Voluntary Disclosure: The Continuing Debate
For years (okay 3 years), I have written about the need for DOJ to address its policies surrounding voluntary disclosure. DOJ and the SEC regularly urge companies and FCPA practitioners to disclose FCPA violations to DOJ in order to earn a possible declination, deferred prosecution agreement, or a reduced penalty.
DOJ has been criticized for failing to define exactly how it assesses cooperation and how much of a discount companies earn by cooperating. In response, DOJ has tried to be more transparent. The FCPA Guidance sets out factors DOJ takes into consideration; DOJ officials have given speeches and Congressional testimony to shine some light on the process.
In its settlement papers, DOJ sets out the factors usually relied on for awarding cooperation discounts. In general, companies can earn around a 25 percent discount from the bottom of a sentencing range in determining a fine. This is not a hard and fast rule and many other factors can influence this calculation. Marubeni, a two-time FCPA violator, was required to plead to eight counts of criminal violations and agreed to a fine in the middle of the applicable sentencing fine range despite its making no effort to cooperate with the government.
The issue of a cooperation discount is not a trivial matter. Our criminal justice system depends on consistent application of advance rules to provide transparency and some measure of certainty. Of course, a trial judge can upset delicate negotiations between the parties (unless it is a plea contingent on judicial approval under the rules).
When a company learns about potential FCPA violations, the board and senior managers have to decide whether to disclose the conduct to the government, or to identify the problem, remediate the problem with enhanced compliance measures and decline to report the issue to the government. An important part of that calculation is the risk that a whistleblower, terminated employee or other individual may report the conduct to the government.
In the absence of a defined benefit that a company can earn from voluntary disclosure, companies and FCPA practitioners are left to guess or estimate the exact benefit or range of outcomes that could result.
Prosecutors regularly define the benefit to a defendant from entering a guilty plea. For example, many US Attorneys’ Offices adopt policies that provide a reduction from the base offense level that varies depending on the nature and extent of the defendant’s cooperation. A defendant who cooperates in a charged case may get a 4-point reduction, and if the defendant cooperates against other defendants “outside” the case, the defendant may receive an 8-point reduction in the base offense level. Prosecutors typically reserve an even greater reduction for defendants who provide “extraordinary” cooperation.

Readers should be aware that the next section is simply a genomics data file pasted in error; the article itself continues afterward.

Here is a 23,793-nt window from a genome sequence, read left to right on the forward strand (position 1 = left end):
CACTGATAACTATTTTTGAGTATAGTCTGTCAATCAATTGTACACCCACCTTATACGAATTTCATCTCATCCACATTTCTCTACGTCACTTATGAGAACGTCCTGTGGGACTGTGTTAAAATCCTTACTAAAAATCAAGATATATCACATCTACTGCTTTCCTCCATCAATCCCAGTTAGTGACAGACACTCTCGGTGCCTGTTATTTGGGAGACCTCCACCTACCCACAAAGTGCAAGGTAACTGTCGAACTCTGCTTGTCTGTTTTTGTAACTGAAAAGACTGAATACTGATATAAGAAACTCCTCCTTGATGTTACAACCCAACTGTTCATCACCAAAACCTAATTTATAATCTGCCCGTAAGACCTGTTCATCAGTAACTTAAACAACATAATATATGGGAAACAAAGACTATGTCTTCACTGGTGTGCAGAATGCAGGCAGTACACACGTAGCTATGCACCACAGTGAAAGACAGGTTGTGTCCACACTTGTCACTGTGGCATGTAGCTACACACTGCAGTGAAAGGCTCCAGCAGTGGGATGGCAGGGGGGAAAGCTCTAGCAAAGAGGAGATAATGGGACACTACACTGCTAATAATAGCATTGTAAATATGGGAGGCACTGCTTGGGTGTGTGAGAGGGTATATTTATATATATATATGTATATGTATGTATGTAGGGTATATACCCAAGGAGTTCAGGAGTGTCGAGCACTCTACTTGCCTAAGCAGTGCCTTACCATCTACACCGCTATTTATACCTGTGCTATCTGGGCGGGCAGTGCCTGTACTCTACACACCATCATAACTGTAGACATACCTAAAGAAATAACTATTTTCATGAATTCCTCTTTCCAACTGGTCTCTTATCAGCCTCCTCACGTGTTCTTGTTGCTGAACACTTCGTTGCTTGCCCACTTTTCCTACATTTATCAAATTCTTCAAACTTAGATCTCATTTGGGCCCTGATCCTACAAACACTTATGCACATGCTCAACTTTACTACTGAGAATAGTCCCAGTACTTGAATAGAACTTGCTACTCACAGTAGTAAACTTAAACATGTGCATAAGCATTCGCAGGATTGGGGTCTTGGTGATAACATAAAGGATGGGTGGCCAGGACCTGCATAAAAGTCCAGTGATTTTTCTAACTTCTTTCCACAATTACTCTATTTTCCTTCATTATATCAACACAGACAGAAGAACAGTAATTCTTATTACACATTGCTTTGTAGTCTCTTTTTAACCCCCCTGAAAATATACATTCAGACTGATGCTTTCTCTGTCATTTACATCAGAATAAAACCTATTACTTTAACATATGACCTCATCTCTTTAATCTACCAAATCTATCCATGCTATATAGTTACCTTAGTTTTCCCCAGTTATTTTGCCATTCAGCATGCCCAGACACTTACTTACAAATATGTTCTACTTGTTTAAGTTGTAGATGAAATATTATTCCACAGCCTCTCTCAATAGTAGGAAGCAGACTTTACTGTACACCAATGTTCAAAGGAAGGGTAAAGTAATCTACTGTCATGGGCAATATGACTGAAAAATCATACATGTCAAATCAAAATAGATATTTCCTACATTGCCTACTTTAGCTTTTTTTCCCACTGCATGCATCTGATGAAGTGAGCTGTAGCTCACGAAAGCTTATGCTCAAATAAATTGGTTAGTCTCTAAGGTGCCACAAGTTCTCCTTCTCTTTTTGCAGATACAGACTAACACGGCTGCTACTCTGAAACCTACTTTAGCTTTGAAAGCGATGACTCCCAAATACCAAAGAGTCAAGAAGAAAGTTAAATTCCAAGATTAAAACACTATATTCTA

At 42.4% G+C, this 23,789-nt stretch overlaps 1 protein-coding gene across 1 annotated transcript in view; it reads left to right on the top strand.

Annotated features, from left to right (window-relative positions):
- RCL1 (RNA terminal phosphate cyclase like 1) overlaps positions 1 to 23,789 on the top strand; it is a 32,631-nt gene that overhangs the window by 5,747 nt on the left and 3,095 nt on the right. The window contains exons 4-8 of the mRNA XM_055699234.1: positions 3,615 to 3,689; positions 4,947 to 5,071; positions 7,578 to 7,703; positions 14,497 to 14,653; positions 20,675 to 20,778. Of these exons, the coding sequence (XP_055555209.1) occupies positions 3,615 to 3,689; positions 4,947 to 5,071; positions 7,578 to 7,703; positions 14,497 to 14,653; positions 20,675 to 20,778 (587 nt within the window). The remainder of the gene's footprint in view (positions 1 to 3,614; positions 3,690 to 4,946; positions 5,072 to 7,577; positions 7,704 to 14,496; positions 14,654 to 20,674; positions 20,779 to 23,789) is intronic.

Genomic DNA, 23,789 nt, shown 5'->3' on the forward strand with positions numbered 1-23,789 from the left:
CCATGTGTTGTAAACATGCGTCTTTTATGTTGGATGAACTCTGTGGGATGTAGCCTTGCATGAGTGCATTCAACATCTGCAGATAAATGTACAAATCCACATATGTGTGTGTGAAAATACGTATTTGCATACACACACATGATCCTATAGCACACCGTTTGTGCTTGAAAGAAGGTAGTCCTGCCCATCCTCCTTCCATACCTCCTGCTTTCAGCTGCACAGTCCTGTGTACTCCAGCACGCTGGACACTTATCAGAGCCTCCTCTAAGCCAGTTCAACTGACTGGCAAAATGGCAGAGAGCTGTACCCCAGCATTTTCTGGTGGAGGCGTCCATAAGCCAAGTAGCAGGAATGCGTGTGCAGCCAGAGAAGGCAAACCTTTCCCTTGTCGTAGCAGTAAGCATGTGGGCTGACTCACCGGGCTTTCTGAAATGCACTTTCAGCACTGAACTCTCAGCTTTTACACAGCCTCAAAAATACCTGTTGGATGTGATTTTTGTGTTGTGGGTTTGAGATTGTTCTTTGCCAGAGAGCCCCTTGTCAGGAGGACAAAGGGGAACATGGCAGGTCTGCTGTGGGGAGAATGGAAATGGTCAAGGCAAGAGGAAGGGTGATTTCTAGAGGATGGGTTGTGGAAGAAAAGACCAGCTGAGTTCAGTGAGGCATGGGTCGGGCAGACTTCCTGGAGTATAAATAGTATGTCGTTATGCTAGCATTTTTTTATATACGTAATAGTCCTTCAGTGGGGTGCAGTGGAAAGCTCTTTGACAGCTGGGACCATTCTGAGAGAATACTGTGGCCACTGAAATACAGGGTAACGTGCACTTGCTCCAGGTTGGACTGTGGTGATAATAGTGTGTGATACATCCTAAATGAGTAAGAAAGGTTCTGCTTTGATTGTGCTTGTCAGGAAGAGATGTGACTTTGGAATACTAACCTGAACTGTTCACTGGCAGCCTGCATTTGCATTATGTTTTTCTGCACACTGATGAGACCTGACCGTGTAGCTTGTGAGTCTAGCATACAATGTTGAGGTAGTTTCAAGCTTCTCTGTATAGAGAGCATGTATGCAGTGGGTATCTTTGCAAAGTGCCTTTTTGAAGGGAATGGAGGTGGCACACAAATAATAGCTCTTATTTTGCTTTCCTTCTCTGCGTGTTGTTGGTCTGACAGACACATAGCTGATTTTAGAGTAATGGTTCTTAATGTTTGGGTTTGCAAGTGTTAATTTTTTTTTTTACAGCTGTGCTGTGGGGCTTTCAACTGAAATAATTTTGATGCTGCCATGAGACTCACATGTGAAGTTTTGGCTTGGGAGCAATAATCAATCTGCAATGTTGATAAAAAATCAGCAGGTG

In the FCPA world, DOJ has tried to adhere to a 25 percent reduction from the lower end of the guideline range for companies that cooperate. That figure is subject to a fair amount of variation depending on the nature of the violation itself, the extent of cooperation, and the remediation efforts made by the company.
Some have dusted off an old proposal to address this issue – adoption of a corporate leniency program similar to that used by the Antitrust Division. The proposal has no merit.
The Antitrust Division’s leniency program is designed to uncover cartels among multiple companies to reduce competition and raise prices. To provide an incentive for a company to report other companies, the Antitrust Division promises the first to report an illegal cartel with immunity – no fine and no punishment of officers and employees covered by the immunity agreement. The leniency program creates strong incentives for a company to identify other members of a cartel.
Advocates for this proposal in the FCPA context ignore a significant distinction – a single company and its actors typically carry out illegal bribery schemes. Cartel incentives are far different than a single company carrying out a bribery scheme. There is no reason to award a company with immunity to encourage disclosure of a bribery scheme, some of which could be massive in scope and ongoing for years.
DOJ can address this issue without any statutory changes to the FCPA. It can announce a new policy and announce how it will apply to cases going forward. More definition is needed to guide the voluntary disclosure process. DOJ knows it has a problem and DOJ should take the time to address it.